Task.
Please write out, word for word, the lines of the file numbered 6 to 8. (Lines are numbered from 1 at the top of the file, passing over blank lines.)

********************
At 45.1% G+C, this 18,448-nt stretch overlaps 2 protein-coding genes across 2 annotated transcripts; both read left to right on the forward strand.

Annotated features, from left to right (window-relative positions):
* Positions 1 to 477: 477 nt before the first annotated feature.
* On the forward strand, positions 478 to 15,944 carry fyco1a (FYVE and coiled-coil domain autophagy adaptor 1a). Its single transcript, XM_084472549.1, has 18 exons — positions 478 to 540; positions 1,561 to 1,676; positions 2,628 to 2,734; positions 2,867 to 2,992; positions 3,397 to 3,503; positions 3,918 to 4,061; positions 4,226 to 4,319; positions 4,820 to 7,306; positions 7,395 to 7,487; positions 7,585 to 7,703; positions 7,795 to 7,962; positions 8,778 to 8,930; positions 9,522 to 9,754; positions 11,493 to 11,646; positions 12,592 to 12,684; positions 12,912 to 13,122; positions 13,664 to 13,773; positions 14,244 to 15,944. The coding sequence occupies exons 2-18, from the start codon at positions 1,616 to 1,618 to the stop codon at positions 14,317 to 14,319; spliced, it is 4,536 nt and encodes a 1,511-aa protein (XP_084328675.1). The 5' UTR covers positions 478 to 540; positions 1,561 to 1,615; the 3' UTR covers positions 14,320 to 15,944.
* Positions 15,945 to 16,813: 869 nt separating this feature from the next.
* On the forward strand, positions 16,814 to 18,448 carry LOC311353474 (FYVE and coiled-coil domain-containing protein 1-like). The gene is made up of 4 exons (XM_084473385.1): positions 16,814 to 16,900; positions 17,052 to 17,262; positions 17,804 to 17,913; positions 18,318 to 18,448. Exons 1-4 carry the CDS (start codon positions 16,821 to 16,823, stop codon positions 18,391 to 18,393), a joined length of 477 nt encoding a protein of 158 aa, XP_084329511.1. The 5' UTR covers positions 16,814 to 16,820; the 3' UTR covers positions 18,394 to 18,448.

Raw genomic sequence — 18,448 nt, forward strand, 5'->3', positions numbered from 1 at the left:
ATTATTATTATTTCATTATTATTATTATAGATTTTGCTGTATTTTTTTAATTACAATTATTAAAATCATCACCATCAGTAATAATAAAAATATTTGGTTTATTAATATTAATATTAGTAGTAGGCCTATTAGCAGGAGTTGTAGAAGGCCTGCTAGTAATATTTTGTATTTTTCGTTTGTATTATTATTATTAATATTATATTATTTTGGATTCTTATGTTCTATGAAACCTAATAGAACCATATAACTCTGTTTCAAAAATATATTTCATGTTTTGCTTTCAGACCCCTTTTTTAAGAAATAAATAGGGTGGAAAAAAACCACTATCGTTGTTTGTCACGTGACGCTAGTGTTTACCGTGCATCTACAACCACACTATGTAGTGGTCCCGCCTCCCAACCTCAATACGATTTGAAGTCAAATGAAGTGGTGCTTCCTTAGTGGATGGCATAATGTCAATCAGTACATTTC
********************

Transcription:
* On the forward strand, positions 16,814 to 18,448 carry LOC311353474 (FYVE and coiled-coil domain-containing protein 1-like). The gene is made up of 4 exons (XM_084473385.1): positions 16,814 to 16,900; positions 17,052 to 17,262; positions 17,804 to 17,913; positions 18,318 to 18,448. Exons 1-4 carry the CDS (start codon positions 16,821 to 16,823, stop codon positions 18,391 to 18,393), a joined length of 477 nt encoding a protein of 158 aa, XP_084329511.1. The 5' UTR covers positions 16,814 to 16,820; the 3' UTR covers positions 18,394 to 18,448.

Raw genomic sequence — 18,448 nt, forward strand, 5'->3', positions numbered from 1 at the left:
ATTATTATTATTTCATTATTATTATTATAGATTTTGCTGTATTTTTTTAATTACAATTATTAAAATCATCACCATCAGTAATAATAAAAATATTTGGTTTATTAATATTAATATTAGTAGTAGGCCTATTAGCAGGAGTTGTAGAAGGCCTGCTAGTAATATTTTGTATTTTTCGTTTGTATTATTATTATTAATATTATATTATTTTGGATTCTTATGTTCTATGAAACCTAATAGAACCATATAACTCTGTTTCAAAAATATATTTCATGTTTTGCTTTCAGACCCCTTTTTTAAGAAATAAATAGGGTGGAAAAAAACCACTATCGTTGTTTGTCACGTGACGCTAGTGTTTACCGTGCATCTACAACCACACTATGTAGTGGTCCCGCCTCCCAACCTCAATACGATTTGAAGTCAAATGAAGTGGTGCTTCCTTAGTGGATGGCATAATGTCAATCAGTACATTTC